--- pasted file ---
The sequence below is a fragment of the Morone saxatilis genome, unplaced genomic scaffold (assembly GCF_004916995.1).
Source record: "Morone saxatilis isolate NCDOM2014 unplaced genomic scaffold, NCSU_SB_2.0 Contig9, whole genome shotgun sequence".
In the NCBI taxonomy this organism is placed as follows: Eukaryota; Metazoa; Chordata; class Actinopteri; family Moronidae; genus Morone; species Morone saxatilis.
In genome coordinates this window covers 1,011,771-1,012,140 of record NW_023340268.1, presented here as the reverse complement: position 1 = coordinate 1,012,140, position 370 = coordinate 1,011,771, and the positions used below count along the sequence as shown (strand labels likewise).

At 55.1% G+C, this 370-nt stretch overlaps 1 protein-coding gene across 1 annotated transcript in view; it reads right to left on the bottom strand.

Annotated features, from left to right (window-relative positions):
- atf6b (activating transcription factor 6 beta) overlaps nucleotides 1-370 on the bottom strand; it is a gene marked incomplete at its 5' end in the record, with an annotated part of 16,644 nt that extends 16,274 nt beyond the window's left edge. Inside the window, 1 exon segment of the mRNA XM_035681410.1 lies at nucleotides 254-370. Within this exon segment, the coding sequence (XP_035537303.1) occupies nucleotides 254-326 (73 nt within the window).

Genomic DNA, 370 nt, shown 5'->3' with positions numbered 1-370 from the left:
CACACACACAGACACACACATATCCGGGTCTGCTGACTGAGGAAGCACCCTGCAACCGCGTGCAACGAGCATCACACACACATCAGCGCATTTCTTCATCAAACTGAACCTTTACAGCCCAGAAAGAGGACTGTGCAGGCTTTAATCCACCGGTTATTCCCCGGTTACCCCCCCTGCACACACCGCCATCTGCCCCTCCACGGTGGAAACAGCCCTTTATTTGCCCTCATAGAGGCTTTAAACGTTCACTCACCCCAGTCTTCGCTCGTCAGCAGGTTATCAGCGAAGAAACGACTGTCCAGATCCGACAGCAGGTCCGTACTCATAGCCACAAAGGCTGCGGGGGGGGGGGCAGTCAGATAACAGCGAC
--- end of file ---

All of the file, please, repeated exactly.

The sequence below is a fragment of the Morone saxatilis genome, unplaced genomic scaffold (assembly GCF_004916995.1).
Source record: "Morone saxatilis isolate NCDOM2014 unplaced genomic scaffold, NCSU_SB_2.0 Contig9, whole genome shotgun sequence".
In the NCBI taxonomy this organism is placed as follows: Eukaryota; Metazoa; Chordata; class Actinopteri; family Moronidae; genus Morone; species Morone saxatilis.
In genome coordinates this window covers 1,011,771-1,012,140 of record NW_023340268.1, presented here as the reverse complement: position 1 = coordinate 1,012,140, position 370 = coordinate 1,011,771, and the positions used below count along the sequence as shown (strand labels likewise).

At 55.1% G+C, this 370-nt stretch overlaps 1 protein-coding gene across 1 annotated transcript in view; it reads right to left on the bottom strand.

Annotated features, from left to right (window-relative positions):
- atf6b (activating transcription factor 6 beta) overlaps nucleotides 1-370 on the bottom strand; it is a gene marked incomplete at its 5' end in the record, with an annotated part of 16,644 nt that extends 16,274 nt beyond the window's left edge. Inside the window, 1 exon segment of the mRNA XM_035681410.1 lies at nucleotides 254-370. Within this exon segment, the coding sequence (XP_035537303.1) occupies nucleotides 254-326 (73 nt within the window).

Genomic DNA, 370 nt, shown 5'->3' with positions numbered 1-370 from the left:
CACACACACAGACACACACATATCCGGGTCTGCTGACTGAGGAAGCACCCTGCAACCGCGTGCAACGAGCATCACACACACATCAGCGCATTTCTTCATCAAACTGAACCTTTACAGCCCAGAAAGAGGACTGTGCAGGCTTTAATCCACCGGTTATTCCCCGGTTACCCCCCCTGCACACACCGCCATCTGCCCCTCCACGGTGGAAACAGCCCTTTATTTGCCCTCATAGAGGCTTTAAACGTTCACTCACCCCAGTCTTCGCTCGTCAGCAGGTTATCAGCGAAGAAACGACTGTCCAGATCCGACAGCAGGTCCGTACTCATAGCCACAAAGGCTGCGGGGGGGGGGGCAGTCAGATAACAGCGAC